Because of this potential risk, Dr. Temming says, “Patients undergoing TOLAC must deliver at a hospital with immediate access to an obstetrician and anesthesia so that if they need something emergently it can be handled.”
Of course C-sections, like any major surgery, are not without inherent risks, but they also have long-term effects as far as future pregnancies are concerned. For example, placental abnormalities, like placenta previa (where the placenta is too close to the mother’s cervix) and placenta accreta (where the placenta attaches to the wall of the uterus), are more likely to occur. Plus, the risk increases with each additional C-section.
Is VBAC Right For You?
If you’re interested in a TOLAC, Dr. Temming suggests speaking directly with your provider. “Some providers are more comfortable with allowing TOLACs than others—and this is true for a variety of reasons, including but not limited to the provider’s experience, resources available in a hospital, and liability rules and regulations wherever the provider is practicing.”
Once you’re in the throes of labor, there will be a few differences for TOLAC parents, however, Dr. Economy notes that most providers will monitor the baby more closely, as fetal distress can be an early indicator of uterine rupture. They’ll also watch for “loss of station” (when baby’s head has migrated out of the pelvis) and signs of internal bleeding in the birthing parent.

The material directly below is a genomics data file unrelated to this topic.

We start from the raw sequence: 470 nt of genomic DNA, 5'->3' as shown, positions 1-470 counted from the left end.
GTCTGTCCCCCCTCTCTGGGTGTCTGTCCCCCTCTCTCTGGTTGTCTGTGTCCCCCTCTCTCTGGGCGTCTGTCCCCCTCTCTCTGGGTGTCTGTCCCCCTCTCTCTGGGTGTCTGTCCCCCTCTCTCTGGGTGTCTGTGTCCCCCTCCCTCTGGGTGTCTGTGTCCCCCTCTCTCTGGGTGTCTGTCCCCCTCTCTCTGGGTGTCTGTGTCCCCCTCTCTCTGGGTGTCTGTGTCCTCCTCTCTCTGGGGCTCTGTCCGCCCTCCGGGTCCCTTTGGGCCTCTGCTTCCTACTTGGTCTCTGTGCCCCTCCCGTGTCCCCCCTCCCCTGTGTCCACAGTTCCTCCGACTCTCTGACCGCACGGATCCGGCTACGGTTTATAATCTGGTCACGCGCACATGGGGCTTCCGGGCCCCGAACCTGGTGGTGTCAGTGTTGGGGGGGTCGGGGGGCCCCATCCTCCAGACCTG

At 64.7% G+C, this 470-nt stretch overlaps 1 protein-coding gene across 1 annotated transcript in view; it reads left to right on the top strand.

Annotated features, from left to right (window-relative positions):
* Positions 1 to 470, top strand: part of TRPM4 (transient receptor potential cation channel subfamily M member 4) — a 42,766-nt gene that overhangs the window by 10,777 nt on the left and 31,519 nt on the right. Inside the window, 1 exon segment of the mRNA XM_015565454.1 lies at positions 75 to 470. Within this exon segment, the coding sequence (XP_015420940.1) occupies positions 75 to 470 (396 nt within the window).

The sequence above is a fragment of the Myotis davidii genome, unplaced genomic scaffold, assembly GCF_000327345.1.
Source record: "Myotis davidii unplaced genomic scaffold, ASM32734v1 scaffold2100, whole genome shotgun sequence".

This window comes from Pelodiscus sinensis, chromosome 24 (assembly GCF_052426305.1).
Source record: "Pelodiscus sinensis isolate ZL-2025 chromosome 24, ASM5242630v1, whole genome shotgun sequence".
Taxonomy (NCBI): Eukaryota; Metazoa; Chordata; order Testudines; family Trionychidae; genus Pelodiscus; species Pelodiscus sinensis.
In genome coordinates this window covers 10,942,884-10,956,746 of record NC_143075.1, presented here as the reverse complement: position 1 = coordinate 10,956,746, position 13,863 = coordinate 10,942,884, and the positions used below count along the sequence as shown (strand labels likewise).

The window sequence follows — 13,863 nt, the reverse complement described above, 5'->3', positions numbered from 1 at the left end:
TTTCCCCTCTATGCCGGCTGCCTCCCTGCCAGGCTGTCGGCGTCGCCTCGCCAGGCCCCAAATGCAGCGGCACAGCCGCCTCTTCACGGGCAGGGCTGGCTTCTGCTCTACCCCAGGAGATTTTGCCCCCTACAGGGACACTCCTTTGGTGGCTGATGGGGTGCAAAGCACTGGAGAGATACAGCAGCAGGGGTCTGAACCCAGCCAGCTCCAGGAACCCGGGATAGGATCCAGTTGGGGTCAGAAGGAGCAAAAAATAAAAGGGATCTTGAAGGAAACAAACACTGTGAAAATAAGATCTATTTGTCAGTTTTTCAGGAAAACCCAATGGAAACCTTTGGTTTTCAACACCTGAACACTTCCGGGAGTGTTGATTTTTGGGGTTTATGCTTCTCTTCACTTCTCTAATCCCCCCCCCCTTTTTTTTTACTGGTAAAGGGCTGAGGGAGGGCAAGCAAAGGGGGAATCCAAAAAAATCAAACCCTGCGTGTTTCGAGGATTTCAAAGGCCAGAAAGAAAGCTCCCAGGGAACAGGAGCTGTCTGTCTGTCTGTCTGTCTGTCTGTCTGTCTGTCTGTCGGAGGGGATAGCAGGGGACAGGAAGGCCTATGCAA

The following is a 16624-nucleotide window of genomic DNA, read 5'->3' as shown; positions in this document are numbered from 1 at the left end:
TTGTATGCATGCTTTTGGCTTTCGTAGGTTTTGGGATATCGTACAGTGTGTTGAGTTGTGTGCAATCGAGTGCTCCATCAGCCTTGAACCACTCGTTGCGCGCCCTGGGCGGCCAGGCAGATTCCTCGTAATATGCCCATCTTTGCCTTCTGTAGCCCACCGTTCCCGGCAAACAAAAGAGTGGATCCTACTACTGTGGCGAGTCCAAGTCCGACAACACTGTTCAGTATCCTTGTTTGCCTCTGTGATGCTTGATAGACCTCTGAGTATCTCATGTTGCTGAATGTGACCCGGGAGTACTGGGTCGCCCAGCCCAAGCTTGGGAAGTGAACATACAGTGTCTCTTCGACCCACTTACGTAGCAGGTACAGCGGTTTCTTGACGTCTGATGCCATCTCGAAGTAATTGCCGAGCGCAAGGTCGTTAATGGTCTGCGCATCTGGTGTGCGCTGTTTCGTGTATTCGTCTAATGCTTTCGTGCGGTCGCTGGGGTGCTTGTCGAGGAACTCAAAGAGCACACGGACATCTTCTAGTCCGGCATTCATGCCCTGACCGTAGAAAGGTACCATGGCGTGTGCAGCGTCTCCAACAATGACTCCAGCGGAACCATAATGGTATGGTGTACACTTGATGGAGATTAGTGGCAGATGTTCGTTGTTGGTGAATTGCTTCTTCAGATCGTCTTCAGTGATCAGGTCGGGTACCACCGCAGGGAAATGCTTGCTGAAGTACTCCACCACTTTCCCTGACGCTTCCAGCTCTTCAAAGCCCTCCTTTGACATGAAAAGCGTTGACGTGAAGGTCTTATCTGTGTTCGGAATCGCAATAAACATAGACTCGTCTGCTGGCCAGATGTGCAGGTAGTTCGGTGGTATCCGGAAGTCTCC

Your perspective and involvement can make the entire process a lot easier. “If you want a VBAC, you have to be motivated and engaged,” says Dr. Economy. “Make sure you’re a good candidate, understand the risk and that there are no guarantees, and be patient with the process.”
Ultimately, a healthy baby and parent are what matter. If a VBAC doesn’t work out, it’s not a failure. It’s just another path to bringing your baby into the world.
Although Leyden had hoped for a VBAC, she agreed to a second C-section after finding out her daughter was transverse (sideways) and measuring large, but she credits her VBAC prep with helping her stay calm and present during the procedure. “Whether you have a vaginal birth or an elective or emergency C-section is not a reflection on your character or abilities as a mother,” she says.
As for me, almost 23 months after the birth of our son, we welcomed our daughter through a successful VBAC. Throughout my pregnancy, my OB was supportive, answering questions and explaining the risks and benefits. During labor, my husband, the terrific nursing staff, and the on-call doctor helped me remain calm and confident. The birth was a healing and rewarding experience that I wish any parent who desires a vaginal birth could have. But looking at my children today, no one can tell that they came into the world with such different deliveries—because they are both healthy, happy, and abundantly loved.